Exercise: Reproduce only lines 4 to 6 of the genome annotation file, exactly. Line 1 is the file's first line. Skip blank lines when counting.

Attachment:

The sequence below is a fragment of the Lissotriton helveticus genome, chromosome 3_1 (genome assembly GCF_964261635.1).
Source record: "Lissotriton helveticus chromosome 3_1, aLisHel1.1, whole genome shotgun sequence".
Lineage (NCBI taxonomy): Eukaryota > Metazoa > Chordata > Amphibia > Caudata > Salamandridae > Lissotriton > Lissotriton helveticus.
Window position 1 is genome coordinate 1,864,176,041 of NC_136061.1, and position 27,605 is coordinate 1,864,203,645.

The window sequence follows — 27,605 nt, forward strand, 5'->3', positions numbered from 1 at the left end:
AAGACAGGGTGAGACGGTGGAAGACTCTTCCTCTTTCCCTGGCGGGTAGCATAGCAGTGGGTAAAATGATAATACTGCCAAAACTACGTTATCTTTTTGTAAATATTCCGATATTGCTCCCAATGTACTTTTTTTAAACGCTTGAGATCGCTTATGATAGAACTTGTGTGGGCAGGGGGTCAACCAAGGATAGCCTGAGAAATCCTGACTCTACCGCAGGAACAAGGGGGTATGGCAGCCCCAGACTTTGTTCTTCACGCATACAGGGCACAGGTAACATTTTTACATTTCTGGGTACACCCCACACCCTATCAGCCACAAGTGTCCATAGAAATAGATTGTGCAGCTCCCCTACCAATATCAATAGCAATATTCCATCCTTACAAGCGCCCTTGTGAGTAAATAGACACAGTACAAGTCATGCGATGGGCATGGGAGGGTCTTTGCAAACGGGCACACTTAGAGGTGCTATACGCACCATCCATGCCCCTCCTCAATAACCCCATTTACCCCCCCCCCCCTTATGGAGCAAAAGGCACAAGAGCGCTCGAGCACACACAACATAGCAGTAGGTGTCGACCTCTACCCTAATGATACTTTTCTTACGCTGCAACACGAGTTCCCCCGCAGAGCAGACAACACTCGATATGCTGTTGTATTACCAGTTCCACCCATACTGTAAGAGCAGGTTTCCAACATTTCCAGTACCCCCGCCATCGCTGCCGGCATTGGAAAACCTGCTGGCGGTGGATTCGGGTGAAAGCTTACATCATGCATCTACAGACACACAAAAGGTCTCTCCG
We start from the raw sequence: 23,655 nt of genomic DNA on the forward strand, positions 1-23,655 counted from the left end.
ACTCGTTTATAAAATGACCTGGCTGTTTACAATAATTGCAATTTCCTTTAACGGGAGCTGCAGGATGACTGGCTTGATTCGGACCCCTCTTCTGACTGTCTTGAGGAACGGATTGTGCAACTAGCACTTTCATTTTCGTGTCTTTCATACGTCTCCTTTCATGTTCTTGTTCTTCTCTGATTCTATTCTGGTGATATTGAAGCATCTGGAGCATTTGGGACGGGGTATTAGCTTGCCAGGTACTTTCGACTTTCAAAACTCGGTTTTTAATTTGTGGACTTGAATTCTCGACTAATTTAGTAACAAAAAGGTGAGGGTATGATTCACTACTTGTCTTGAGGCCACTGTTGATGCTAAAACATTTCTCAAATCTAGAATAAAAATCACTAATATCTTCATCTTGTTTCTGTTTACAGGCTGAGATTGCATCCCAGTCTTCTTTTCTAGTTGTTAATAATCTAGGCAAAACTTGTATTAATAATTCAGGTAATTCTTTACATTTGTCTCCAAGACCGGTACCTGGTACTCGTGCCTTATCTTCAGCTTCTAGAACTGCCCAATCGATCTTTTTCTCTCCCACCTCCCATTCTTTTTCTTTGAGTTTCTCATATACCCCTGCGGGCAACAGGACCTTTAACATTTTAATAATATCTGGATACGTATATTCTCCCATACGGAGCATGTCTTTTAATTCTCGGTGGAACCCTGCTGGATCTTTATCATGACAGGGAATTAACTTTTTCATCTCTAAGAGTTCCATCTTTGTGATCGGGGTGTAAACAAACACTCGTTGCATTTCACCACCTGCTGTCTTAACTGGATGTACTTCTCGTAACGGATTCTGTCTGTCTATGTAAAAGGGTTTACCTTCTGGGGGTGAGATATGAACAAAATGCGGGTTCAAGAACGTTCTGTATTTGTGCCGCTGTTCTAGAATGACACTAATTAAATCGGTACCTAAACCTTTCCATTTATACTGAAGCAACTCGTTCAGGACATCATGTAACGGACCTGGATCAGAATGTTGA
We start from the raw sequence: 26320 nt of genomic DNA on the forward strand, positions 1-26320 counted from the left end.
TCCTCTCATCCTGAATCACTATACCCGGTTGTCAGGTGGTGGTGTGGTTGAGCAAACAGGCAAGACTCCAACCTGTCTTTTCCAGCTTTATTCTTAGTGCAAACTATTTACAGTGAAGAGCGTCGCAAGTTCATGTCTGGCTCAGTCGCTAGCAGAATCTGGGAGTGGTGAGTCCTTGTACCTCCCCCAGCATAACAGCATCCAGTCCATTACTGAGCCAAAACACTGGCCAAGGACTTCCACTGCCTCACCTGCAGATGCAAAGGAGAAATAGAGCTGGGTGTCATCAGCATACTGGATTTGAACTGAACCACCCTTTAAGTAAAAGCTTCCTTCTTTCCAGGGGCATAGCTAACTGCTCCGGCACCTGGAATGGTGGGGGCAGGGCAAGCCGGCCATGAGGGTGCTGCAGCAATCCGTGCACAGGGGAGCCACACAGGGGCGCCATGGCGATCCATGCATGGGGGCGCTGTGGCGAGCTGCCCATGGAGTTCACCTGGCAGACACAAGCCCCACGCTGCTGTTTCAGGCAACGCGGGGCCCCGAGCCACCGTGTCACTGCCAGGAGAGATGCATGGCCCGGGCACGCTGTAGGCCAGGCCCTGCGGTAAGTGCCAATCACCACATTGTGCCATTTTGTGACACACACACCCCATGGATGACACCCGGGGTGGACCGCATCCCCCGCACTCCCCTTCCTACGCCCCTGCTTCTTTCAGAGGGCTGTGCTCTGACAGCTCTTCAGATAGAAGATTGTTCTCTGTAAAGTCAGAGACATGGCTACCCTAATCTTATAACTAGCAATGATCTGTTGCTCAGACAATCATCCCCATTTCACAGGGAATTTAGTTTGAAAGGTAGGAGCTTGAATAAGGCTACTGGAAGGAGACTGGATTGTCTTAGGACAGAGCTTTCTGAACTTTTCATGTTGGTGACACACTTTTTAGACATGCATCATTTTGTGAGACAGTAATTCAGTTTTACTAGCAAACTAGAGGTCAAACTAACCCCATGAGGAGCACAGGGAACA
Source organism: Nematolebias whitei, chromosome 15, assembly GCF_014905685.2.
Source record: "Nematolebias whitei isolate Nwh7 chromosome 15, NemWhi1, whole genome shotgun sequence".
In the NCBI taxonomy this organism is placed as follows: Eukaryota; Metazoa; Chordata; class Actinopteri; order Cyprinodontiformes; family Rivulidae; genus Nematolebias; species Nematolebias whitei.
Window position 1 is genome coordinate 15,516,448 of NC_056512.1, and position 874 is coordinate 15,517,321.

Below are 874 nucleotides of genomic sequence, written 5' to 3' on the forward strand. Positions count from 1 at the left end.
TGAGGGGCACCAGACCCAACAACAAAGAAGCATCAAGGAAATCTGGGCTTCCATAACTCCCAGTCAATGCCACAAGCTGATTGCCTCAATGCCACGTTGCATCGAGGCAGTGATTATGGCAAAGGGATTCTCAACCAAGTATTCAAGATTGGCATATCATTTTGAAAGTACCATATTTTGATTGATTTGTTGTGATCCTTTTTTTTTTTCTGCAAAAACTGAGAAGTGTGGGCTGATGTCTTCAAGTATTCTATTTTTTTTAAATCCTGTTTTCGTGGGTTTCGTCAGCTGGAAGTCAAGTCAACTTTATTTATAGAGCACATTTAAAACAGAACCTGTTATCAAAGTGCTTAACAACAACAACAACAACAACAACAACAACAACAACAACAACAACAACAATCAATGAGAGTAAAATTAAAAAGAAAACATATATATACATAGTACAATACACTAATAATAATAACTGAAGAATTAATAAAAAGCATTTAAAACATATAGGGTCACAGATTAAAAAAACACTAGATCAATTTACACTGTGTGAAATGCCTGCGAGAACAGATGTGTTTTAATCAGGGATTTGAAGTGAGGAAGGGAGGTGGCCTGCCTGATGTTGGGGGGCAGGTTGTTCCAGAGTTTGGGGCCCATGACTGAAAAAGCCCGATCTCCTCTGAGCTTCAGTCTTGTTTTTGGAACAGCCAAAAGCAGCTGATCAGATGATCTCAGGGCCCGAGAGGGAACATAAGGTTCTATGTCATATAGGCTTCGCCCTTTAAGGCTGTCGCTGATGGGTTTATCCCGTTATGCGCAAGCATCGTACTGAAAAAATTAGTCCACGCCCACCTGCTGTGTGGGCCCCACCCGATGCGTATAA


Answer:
Window position 1 is genome coordinate 1,864,176,041 of NC_136061.1, and position 27,605 is coordinate 1,864,203,645.

The window sequence follows — 27,605 nt, forward strand, 5'->3', positions numbered from 1 at the left end:
AAGACAGGGTGAGACGGTGGAAGACTCTTCCTCTTTCCCTGGCGGGTAGCATAGCAGTGGGTAAAATGATAATACTGCCAAAACTACGTTATCTTTTTGTAAATATTCCGATATTGCTCCCAATGTACTTTTTTTAAACGCTTGAGATCGCTTATGATAGAACTTGTGTGGGCAGGGGGTCAACCAAGGATAGCCTGAGAAATCCTGACTCTACCGCAGGAACAAGGGGGTATGGCAGCCCCAGACTTTGTTCTTCACGCATACAGGGCACAGGTAACATTTTTACATTTCTGGGTACACCCCACACCCTATCAGCCACAAGTGTCCATAGAAATAGATTGTGCAGCTCCCCTACCAATATCAATAGCAATATTCCATCCTTACAAGCGCCCTTGTGAGTAAATAGACACAGTACAAGTCATGCGATGGGCATGGGAGGGTCTTTGCAAACGGGCACACTTAGAGGTGCTATACGCACCATCCATGCCCCTCCTCAATAACCCCATTTACCCCCCCCCCCCTTATGGAGCAAAAGGCACAAGAGCGCTCGAGCACACACAACATAGCAGTAGGTGTCGACCTCTACCCTAATGATACTTTTCTTACGCTGCAACACGAGTTCCCCCGCAGAGCAGACAACACTCGATATGCTGTTGTATTACCAGTTCCACCCATACTGTAAGAGCAGGTTTCCAACATTTCCAGTACCCCCGCCATCGCTGCCGGCATTGGAAAACCTGCTGGCGGTGGATTCGGGTGAAAGCTTACATCATGCATCTACAGACACACAAAAGGTCTCTCCG